The InterContinental Hotels Group (IHG) has confirmed that 12 of its hotels across the Americas suffered a suspected data breach.
The group first reported it was looking into irregularities at a small number of its properties back in December, an investigation that was conducted alongside leading cybersecurity firms.
At the center of the investigation was IHG’s payment card processing systems for hotels across the Americas region. The Bristol Bar & Grille at the Holiday Inn San Francisco and The Sevens Bar & Grill at Crowne Plaza San Jose-Silicon Valley were among other locations to fall victim to the data breach.
IHG says it notified guests that had used their cards at the restaurants and bars of the affected hotels at the time, between August and December 2016.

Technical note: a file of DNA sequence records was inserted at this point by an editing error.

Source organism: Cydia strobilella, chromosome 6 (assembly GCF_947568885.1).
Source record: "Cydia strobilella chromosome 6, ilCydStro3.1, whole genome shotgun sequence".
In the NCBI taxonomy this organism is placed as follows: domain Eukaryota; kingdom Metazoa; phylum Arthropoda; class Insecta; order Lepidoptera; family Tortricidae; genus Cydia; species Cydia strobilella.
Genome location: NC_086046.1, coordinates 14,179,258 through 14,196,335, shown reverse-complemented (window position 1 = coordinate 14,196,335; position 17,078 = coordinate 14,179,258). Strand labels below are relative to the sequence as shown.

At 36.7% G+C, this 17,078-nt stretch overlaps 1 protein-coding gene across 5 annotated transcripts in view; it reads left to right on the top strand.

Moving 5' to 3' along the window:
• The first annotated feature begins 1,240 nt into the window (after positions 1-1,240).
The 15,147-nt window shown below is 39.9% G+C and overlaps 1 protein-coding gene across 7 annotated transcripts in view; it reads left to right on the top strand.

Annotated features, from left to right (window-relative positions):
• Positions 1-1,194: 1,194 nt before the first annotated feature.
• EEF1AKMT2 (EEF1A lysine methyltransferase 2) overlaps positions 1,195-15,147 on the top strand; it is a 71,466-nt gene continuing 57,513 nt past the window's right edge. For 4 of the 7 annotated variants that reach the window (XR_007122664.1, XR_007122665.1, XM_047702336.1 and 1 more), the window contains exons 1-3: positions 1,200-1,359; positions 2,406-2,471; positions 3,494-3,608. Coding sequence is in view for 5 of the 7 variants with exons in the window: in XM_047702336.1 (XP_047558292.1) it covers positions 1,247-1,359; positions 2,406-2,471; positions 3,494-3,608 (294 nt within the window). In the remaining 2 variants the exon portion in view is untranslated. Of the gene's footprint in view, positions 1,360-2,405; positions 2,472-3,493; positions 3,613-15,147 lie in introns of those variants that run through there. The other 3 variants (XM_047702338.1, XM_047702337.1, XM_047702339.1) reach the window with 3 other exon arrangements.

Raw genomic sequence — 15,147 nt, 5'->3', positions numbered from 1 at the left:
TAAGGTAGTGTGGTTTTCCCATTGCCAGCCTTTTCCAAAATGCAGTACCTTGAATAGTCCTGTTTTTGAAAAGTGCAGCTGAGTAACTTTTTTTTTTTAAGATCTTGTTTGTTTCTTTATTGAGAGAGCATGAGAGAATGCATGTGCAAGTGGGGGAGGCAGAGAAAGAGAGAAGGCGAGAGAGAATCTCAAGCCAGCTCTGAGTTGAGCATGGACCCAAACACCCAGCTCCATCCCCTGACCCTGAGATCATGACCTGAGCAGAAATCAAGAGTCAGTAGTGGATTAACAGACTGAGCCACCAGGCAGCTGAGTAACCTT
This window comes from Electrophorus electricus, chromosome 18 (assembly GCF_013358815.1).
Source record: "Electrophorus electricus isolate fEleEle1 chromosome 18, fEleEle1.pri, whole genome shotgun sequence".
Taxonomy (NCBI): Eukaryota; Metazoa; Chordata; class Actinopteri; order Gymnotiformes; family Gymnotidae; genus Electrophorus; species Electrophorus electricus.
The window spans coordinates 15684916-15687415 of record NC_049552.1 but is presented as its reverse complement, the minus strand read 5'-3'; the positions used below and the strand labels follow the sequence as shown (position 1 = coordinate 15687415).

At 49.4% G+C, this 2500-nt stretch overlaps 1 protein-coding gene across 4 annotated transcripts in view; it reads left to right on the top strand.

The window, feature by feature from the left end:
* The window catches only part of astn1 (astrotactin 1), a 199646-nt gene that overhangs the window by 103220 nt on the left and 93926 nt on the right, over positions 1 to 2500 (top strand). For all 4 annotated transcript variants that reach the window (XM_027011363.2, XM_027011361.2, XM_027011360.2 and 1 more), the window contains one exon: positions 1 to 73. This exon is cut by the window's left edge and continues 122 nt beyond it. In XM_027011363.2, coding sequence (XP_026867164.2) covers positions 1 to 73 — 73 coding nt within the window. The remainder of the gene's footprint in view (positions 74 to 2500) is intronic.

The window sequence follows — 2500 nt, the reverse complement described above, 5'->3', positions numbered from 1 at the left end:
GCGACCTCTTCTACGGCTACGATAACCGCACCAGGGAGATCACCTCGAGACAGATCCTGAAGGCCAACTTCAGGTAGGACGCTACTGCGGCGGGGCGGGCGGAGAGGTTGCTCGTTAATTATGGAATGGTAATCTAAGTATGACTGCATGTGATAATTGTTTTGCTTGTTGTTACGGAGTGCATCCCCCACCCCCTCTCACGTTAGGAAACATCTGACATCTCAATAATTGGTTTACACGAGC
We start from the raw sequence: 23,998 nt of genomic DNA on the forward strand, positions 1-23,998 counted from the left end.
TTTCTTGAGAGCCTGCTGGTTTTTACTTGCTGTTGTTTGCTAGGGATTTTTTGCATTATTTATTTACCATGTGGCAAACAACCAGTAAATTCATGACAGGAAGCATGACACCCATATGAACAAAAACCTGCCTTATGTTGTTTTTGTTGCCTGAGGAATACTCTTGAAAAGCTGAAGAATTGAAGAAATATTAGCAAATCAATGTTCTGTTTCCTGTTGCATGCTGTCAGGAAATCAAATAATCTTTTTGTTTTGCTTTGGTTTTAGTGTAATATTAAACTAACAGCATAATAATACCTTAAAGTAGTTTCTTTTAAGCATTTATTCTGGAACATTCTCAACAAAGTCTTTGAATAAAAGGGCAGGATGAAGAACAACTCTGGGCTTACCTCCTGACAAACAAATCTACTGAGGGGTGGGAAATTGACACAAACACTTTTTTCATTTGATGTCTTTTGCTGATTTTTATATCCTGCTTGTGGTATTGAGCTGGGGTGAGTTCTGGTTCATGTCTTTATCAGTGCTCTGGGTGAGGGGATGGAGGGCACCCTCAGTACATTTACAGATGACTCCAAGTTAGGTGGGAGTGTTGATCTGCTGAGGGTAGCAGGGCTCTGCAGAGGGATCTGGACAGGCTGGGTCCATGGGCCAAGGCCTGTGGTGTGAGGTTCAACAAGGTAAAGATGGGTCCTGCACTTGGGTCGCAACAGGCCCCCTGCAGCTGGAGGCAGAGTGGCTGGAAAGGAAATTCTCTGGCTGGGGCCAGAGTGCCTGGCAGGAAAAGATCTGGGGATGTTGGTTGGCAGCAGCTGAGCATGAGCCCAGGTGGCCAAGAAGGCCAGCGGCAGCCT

It said its findings showed that malware was installed on servers processing payment cards, and was capable of searching for track data (name of cardholder, card number, verification code and expiry date) from the card’s magnetic strip.
While admitting the issue had an impact in many restaurants and bars, IHG insists machines on the front desks of its sites were unaffected.
The group has also confirmed it has opened a fresh investigation into the scale of the breaches – an announcement likely to spark speculation that there may well be more potential data breach victims than previously believed.
In the meantime, the group has urged consumers to be “vigilant” and to “immediately report any unauthorized charges to your card issuer”.
In a press release, the company added: “We have been working with the security firms to review our security measures, confirm that this issue has been remediated, and evaluate ways to enhance our security measures.”
While the group will undoubtedly hope to reassure customers, the news is nevertheless likely to add fuel to the debate of whether organizations are doing enough to promote data security.
A report conducted by the Internet Society in November found suggested there is a worrying lack of investment in information security, despite the potential damage it can cause to reputation.
by Narinder Purba, ESET We Live Security